Hylarana montivaga
family: Ranidae
Taxonomic Notes: While not formally treated by Oliver LA, Prendini E, Kraus F, Raxworthy CJ 2015 Systematics and biogeography of the Hylarana frog (Anura: Ranidae) radiation across tropical Australasia, Southeast Asia, and Africa. Mol Phylog Evol 90: 176-192, this taxon is most likely not a member of the now small monophyletic clade recognized as Hylarana.
Conservation Status (definitions)
IUCN (Red List) Status Endangered (EN)
Other International Status None
National Status None
Regional Status None

Country distribution from AmphibiaWeb's database: Lao People's Democratic Republic, Viet Nam


View distribution map using BerkeleyMapper.


From the IUCN Red List Species Account:


Range Description

This species is known with certainty only from approximately 1,500-2,000 m asl in Lam Dong Province, southern-central Viet Nam (Smith 1921, Orlov et al. 2002, Nguyen et al. 2009). These may not represent the actual limits of the species' range as similar habitat and elevations to those in its known localities extent to adjacent areas of the Langbian Plateau. Further surveys there may serve to expand its known range, though none have since the species' original description in 1921 (Smith 1921).

Records of the species in Tam Dao, northern Viet Nam (Inger et al. 1999), and Chanthaburi Province, Thailand (Chan-ard 2003), refer to populations of Odorrana nasica and Hylarana faber, respectively (Bryan Stuart pers. comm. December 2015), and are herein excluded. There is also a record of the species from Gia Lai Province in Viet Nam, however given the biogeography this area (the Kon Tum Plateau), an isolated observation on its southern edge appears unlikely (Jodi Rowley pers. comm. December 2015); this record is probably assignable to Odorrana absita (Bryan Stuart pers. comm. December 2015) and thus is also excluded. This species' estimated extent of occurrence (EOO) is 3,139 km2, which consists of four threat-defined locations.

Habitat and Ecology

This species is associated with forest and has mostly been observed adjacent to streams (Le 2011). It reproduces in the dry season and breeding appears to be concentrated around December and January (Le 2011). The species is an explosive breeder; aggregations of up to 100 individuals have been observed during the breeding season (Le 2011). Amplexus normally occurs on leaf littler adjacent to streams, and large egg clutches are deposited directly into the water (Le 2011, Rowley et al. 2012). Much of the habitat throughout this species' range is degraded by ongoing forest loss associated with agriculture and aquaculture (Stuart 2005, Meyfroidt and Lambin 2008, Sodhi et al. 2009, Le 2011, Meyfroidt et al. 2013) and it has been observed breeding in moderately to highly disturbed habitats (Le 2011).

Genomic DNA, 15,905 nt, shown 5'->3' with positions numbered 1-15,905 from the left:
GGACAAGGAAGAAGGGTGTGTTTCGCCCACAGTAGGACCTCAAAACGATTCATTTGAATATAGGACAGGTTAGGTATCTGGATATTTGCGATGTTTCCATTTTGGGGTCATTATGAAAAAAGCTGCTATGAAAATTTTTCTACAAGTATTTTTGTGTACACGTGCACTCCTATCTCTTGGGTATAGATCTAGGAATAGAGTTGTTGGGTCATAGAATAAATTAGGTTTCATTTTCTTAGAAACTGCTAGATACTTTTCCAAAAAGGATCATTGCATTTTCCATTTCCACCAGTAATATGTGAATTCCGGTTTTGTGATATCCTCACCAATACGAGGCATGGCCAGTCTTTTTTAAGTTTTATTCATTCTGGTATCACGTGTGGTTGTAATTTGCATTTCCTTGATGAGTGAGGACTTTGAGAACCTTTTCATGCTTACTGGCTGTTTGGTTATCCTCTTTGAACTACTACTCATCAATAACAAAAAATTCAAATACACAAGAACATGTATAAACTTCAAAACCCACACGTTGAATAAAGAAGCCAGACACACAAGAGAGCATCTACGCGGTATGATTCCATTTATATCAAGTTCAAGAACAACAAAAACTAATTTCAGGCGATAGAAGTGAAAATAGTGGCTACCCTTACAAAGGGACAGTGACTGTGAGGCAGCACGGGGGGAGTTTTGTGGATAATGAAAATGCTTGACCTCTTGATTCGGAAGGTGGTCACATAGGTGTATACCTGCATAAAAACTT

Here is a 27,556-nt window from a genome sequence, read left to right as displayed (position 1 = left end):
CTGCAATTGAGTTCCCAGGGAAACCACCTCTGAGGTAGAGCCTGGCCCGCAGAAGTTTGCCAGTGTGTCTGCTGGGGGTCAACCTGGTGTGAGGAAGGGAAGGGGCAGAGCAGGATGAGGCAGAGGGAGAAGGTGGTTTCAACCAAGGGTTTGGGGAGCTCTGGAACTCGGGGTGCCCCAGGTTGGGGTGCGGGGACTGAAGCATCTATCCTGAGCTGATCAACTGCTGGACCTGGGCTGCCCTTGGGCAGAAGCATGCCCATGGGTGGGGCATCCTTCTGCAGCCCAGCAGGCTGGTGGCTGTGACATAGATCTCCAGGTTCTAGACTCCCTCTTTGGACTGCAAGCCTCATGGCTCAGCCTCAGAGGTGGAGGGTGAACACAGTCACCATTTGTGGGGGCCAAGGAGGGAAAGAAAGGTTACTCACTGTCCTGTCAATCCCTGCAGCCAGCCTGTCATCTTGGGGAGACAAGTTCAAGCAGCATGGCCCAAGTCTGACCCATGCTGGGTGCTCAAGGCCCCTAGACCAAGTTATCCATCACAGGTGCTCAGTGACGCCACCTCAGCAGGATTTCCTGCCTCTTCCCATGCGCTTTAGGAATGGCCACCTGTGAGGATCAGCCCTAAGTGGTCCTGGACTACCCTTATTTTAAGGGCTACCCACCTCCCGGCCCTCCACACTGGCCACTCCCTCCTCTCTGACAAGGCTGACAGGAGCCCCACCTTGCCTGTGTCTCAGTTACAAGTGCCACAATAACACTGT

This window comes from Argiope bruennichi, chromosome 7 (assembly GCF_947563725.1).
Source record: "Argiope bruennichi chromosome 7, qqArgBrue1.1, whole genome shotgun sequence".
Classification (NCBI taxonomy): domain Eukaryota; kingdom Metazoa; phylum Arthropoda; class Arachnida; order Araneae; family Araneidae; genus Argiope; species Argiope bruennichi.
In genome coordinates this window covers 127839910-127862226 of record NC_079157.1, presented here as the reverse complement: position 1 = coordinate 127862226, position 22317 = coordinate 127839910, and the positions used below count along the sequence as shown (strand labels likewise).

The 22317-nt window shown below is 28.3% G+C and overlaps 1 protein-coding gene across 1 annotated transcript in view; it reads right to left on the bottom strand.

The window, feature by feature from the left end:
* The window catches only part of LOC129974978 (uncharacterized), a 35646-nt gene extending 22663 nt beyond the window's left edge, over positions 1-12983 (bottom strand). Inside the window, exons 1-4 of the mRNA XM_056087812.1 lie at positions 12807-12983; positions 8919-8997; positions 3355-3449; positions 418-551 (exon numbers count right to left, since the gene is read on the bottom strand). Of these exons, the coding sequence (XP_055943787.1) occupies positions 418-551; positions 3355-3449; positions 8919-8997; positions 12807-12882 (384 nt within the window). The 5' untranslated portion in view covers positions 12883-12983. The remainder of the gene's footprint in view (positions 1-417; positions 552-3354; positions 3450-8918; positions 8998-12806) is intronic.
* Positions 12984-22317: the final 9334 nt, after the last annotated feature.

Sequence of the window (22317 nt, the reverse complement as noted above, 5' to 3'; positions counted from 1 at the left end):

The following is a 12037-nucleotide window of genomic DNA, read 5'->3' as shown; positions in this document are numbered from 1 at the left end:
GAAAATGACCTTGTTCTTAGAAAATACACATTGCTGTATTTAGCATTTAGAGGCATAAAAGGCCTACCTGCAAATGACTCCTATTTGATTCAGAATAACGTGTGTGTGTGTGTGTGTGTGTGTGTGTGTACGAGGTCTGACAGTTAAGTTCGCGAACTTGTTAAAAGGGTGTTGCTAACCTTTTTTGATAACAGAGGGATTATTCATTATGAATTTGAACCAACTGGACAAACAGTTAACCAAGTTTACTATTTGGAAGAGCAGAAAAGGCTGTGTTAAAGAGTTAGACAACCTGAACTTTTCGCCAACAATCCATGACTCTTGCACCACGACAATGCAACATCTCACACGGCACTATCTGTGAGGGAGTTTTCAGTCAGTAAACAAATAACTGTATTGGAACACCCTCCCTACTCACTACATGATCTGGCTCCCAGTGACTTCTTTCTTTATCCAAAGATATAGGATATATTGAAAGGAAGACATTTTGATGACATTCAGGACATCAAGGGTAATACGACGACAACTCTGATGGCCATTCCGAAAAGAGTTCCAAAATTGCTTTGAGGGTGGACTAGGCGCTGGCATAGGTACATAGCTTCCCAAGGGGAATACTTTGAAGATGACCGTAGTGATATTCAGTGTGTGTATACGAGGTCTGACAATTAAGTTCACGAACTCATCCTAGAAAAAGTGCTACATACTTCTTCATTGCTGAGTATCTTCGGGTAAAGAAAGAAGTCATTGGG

Very little is known about the size of this species' population except that it has been detected in a number of surveys since its description (Smith 1921, Le 2011, Jodi Rowley unpubl. data). It was described as common on the Langbian Plateau (Smith 1921), has been recorded in large numbers since during the breeding season, when it harvested by the local people for food (Le 2011). This species' population is likely in decline due to forest clearing for agricultural practices that are ongoing throughout parts of its range (Meyfroidt and Lambin 2008, Sodhi et al. 2009, Meyfroidt et al. 2013).

Population Trend


Major Threats

Habitat loss and degradation due to the effects of rapidly expanding agriculture is an ongoing threat to biodiversity throughout Southeast Asia (Sodhi et al. 2009). In the Central Highlands of Viet Nam large areas of forest are converted to agricultural land to grow cash crop plantations (e.g. rubber, coffee and tea) (Meyfroidt and Lambin 2008, Meyfroidt et al. 2013). Known breeding sites of this species are moderately to heavily disturbed by fishing practices and aquaculture; the forest and stream at one site in particular has been severely degraded by an adjacent salmon farm (Le 2011). Therefore this species is likely threatened to some extent by habitat loss. In addition, considerable numbers of this species are harvested during the breeding season for use as a food source (Le Thi Thuy Duong pers. comm. March 2012) which, combined with habitat loss, may be affecting its population.

Conservation Actions

Conservation Actions
This species is known from Bidoup-Nui Ba National Park (Le 2011), and its predicted range includes parts of a number of other protected areas including Phuoc Binh Nature Reserve; it very likely occurs in some of these also.

Conservation Needed
Addressing the lack of data is the first step towards ensuring this species' long-term persistence.

Research Needed

Further research on its taxonomy, true distribution, effects of harvest, and the size and trends of its population would inform conservation decisions.

Red List Status

Endangered (EN)


Listed as Endangered as this species has an estimated extent of occurrence (EOO) of only 3,139 km2, occurs in only four threat-defined locations, and is facing a continuing decline in the quality of parts of its habitat.


IUCN SSC Amphibian Specialist Group 2016. Hylarana montivaga. The IUCN Red List of Threatened Species 2016: e.T58672A55070277. .Downloaded on 21 January 2019


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